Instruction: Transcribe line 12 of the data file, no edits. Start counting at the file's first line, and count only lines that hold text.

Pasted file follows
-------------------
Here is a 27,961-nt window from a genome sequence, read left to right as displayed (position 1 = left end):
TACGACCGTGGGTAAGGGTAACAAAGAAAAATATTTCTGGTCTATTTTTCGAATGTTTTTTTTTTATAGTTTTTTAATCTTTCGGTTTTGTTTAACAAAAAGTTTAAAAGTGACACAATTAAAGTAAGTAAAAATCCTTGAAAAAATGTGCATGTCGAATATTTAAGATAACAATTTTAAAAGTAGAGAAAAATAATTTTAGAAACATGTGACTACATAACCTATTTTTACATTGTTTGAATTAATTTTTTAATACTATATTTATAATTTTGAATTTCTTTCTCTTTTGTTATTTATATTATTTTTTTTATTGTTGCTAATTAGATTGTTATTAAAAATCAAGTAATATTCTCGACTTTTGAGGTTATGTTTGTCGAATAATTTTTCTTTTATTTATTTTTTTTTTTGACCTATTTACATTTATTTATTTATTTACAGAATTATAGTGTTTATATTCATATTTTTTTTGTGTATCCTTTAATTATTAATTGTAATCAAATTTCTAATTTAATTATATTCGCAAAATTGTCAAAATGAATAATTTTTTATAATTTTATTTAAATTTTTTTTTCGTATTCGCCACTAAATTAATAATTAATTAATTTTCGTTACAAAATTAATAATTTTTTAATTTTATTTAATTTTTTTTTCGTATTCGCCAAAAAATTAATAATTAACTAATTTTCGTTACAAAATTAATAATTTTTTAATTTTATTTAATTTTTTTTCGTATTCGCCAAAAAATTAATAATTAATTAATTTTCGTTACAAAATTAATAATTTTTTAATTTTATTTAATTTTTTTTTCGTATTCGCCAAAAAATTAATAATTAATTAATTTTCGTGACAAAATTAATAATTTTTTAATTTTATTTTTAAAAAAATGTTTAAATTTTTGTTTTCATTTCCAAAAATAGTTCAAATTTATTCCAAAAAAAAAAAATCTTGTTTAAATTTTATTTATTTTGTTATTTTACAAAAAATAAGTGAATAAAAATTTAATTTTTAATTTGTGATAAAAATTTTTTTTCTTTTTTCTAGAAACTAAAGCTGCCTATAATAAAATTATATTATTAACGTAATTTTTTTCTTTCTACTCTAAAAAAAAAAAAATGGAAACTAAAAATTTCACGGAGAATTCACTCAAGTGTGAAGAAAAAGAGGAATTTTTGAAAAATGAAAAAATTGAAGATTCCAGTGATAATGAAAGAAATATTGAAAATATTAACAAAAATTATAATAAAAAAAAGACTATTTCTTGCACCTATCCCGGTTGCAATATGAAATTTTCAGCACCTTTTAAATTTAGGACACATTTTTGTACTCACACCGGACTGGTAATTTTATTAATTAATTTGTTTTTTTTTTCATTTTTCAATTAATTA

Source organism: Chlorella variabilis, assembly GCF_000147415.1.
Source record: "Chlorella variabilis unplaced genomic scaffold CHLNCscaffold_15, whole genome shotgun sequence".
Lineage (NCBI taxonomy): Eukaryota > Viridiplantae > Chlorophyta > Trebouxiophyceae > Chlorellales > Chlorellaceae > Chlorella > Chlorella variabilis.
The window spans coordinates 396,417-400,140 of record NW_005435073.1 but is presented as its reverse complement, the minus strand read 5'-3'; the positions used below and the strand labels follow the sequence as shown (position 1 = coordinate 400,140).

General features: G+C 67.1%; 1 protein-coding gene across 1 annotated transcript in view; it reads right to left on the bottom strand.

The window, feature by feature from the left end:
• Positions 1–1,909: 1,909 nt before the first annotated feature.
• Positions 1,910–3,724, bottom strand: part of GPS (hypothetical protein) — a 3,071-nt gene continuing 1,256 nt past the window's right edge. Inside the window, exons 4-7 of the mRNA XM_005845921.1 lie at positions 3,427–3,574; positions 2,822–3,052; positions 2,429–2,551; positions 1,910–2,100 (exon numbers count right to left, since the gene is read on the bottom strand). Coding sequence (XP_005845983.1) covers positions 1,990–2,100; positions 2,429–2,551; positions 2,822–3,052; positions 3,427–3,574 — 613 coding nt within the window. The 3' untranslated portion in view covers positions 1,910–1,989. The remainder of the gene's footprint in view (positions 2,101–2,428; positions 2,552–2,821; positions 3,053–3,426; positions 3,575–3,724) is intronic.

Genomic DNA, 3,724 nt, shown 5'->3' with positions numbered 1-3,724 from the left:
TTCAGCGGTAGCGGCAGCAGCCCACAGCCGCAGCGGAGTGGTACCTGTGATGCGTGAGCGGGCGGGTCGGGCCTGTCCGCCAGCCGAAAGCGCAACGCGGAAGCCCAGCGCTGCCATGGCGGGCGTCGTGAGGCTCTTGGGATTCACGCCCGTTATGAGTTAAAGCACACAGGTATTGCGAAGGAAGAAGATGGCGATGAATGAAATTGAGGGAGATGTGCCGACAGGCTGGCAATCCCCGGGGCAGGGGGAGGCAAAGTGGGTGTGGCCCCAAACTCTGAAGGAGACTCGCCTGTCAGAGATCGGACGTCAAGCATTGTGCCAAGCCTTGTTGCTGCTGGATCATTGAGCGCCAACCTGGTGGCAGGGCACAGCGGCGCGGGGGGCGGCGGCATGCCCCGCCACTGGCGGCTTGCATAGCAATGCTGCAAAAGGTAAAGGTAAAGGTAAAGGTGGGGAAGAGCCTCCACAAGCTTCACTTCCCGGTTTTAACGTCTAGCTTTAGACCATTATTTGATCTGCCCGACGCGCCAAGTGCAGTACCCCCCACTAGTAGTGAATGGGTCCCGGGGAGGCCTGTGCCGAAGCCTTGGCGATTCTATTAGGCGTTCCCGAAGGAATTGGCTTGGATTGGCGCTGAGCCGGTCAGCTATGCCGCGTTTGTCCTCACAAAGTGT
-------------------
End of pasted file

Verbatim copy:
TTCAGCGGTAGCGGCAGCAGCCCACAGCCGCAGCGGAGTGGTACCTGTGATGCGTGAGCGGGCGGGTCGGGCCTGTCCGCCAGCCGAAAGCGCAACGCGGAAGCCCAGCGCTGCCATGGCGGGCGTCGTGAGGCTCTTGGGATTCACGCCCGTTATGAGTTAAAGCACACAGGTATTGCGAAGGAAGAAGATGGCGATGAATGAAATTGAGGGAGATGTGCCGACAGGCTGGCAATCCCCGGGGCAGGGGGAGGCAAAGTGGGTGTGGCCCCAAACTCTGAAGGAGACTCGCCTGTCAGAGATCGGACGTCAAGCATTGTGCCAAGCCTTGTTGCTGCTGGATCATTGAGCGCCAACCTGGTGGCAGGGCACAGCGGCGCGGGGGGCGGCGGCATGCCCCGCCACTGGCGGCTTGCATAGCAATGCTGCAAAAGGTAAAGGTAAAGGTAAAGGTGGGGAAGAGCCTCCACAAGCTTCACTTCCCGGTTTTAACGTCTAGCTTTAGACCATTATTTGATCTGCCCGACGCGCCAAGTGCAGTACCCCCCACTAGTAGTGAATGGGTCCCGGGGAGGCCTGTGCCGAAGCCTTGGCGATTCTATTAGGCGTTCCCGAAGGAATTGGCTTGGATTGGCGCTGAGCCGGTCAGCTATGCCGCGTTTGTCCTCACAAAGTGT